Monday's chummy meeting between President Bush and Saudi Crown Prince Abdullah—replete with a hand-holding stroll through the Crawford Ranch bluebonnets—should splash some cold water on the dreamy gaze that has transfixed too many faces this season.
It's a natural temptation to exaggerate the impact of tumultuous events—to see a hopeful advance as a cosmic leap, an unexpected twist as the harbinger of a new direction in the course of human events. The armistice of 1918 moved Woodrow Wilson to declare "an end to all wars." The West's triumph over communism excited Francis Fukuyama into believing we'd reached "the end of history." And this winter's drama in Iraq, Lebanon, and the Ukraine inspired George W. Bush to proclaim that American interests and American ideals are no longer at odds and, in fact, are identical—that, in other words, the dilemmas which have racked statesmen across the span of American history are now resolved.
But then Crown Prince Abdullah came to visit.
Bush invited the Crown Prince to Crawford—the highest token of honor and friendship that this president bestows on foreign leaders—for one basic reason: to see if the royal family can do something to lower oil prices. It is doubtful, under the circumstances, that the president made a fuss over Saudi Arabia's execrable human-rights record or its snail's-pace crawl (if that) toward democracy.
Secretary of State Condoleezza Rice likes to go around the world proclaiming that global freedom is "the organizing principle of the 21st century" and that the United States' relations with a country will be shaped above all by that country's commitment to freedom.
Yet the United States' continued courtship of Saudi Arabia reveals that, in many realms, our interests and ideals still collide. Dilemmas still impose themselves. We must make fundamental choices, and sometimes we will choose pragmatism (and oil).
Bush's proclamation, recited in his Inaugural Address last January, took the form of a syllogism: Violence and terrorism are the product of tyranny and resentment; spreading freedom will reduce tyranny and resentment, and will thus also reduce violence and terrorism; therefore, advancing our ideals of freedom will also advance our interests of security—or, as the president put it: "America's vital interests and our deepest beliefs are now one."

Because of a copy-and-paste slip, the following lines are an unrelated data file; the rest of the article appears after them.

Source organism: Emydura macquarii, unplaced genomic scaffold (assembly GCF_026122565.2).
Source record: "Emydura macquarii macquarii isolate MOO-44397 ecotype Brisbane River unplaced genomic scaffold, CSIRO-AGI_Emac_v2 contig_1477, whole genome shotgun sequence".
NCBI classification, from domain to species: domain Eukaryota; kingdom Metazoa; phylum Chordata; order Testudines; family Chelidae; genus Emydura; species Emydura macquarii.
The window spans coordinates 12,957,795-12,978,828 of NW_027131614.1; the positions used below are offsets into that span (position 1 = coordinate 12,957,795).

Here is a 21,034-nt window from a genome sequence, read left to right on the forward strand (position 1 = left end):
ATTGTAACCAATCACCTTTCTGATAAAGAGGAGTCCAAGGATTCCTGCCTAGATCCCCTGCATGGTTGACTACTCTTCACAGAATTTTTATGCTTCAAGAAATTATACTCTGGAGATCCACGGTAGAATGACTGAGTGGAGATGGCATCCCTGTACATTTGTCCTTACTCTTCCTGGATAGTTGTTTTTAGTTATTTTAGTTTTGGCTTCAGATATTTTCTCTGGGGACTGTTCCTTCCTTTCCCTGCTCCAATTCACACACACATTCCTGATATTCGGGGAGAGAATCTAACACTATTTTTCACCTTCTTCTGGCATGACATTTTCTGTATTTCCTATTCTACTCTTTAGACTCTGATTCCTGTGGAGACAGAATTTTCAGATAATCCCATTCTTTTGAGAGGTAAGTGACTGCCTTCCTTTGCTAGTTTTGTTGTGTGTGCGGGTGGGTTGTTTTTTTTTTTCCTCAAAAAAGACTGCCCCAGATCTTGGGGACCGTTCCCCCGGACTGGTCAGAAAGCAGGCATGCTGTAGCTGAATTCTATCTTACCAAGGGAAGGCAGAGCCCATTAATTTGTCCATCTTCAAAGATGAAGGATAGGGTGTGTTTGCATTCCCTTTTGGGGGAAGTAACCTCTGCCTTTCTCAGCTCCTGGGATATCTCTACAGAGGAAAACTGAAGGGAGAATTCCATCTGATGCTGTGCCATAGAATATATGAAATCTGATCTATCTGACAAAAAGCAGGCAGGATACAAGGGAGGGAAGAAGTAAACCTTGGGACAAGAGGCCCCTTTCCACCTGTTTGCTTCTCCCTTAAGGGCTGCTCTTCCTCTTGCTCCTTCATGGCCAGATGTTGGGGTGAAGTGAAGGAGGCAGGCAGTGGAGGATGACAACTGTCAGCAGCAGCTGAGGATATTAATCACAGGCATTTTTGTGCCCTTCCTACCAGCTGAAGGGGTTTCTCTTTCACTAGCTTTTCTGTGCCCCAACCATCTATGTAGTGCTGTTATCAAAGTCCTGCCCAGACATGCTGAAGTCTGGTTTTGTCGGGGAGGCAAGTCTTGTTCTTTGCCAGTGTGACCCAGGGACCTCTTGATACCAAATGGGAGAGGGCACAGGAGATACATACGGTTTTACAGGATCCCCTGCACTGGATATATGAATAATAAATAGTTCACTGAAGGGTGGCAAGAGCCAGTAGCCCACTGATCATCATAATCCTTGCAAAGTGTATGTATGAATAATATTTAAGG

Even at the time, this logic seemed riddled with holes. History, after all, is rife with movements of violence and terror taking hold in free societies (the Red Brigades in Italy, the IRA in Ireland, and the Nazis in Weimar Germany). And the spread of freedom isn't necessarily a benign force from America's viewpoint. If the masses suddenly gained freedom in Pakistan, Egypt, or Saudi Arabia (or even, perhaps, in Lebanon, Iran, or Iraq), their new democratically elected regimes might be hostile toward U.S. interests and security.
Which leads us back to the stroll through those bluebonnets. Regardless of what Bush really thinks about the Saudi royal family and its undemocratic ways, he—like any other modern American president—has a strong interest in assuring access to oil, preferably at lower prices. Similarly, a president might like China's rulers to treat dissidents more humanely, but he really wants China to keep buying dollars and floating the U.S. deficit. (Bush's commitment to freedom might be taken more seriously if he took action to promote oil conservation, and cut the deficit, in order to make us less beholden to the Saudis and Chinese.) These conflicting desires are nothing new. During the Cold War, presidents tried to undercut communism and to pressure the Kremlin to ease emigration; but they tried even harder to avoid World War III.
The point is not that realpolitik always trumps values. But there usually is a tension between the two. Sometimes a nation can afford to choose the latter; sometimes it can't; sometimes a balance can be managed; sometimes the two coincide. But it's a delusion—a defiance of everything Condi Rice learned in graduate school—to pretend they're one and the same.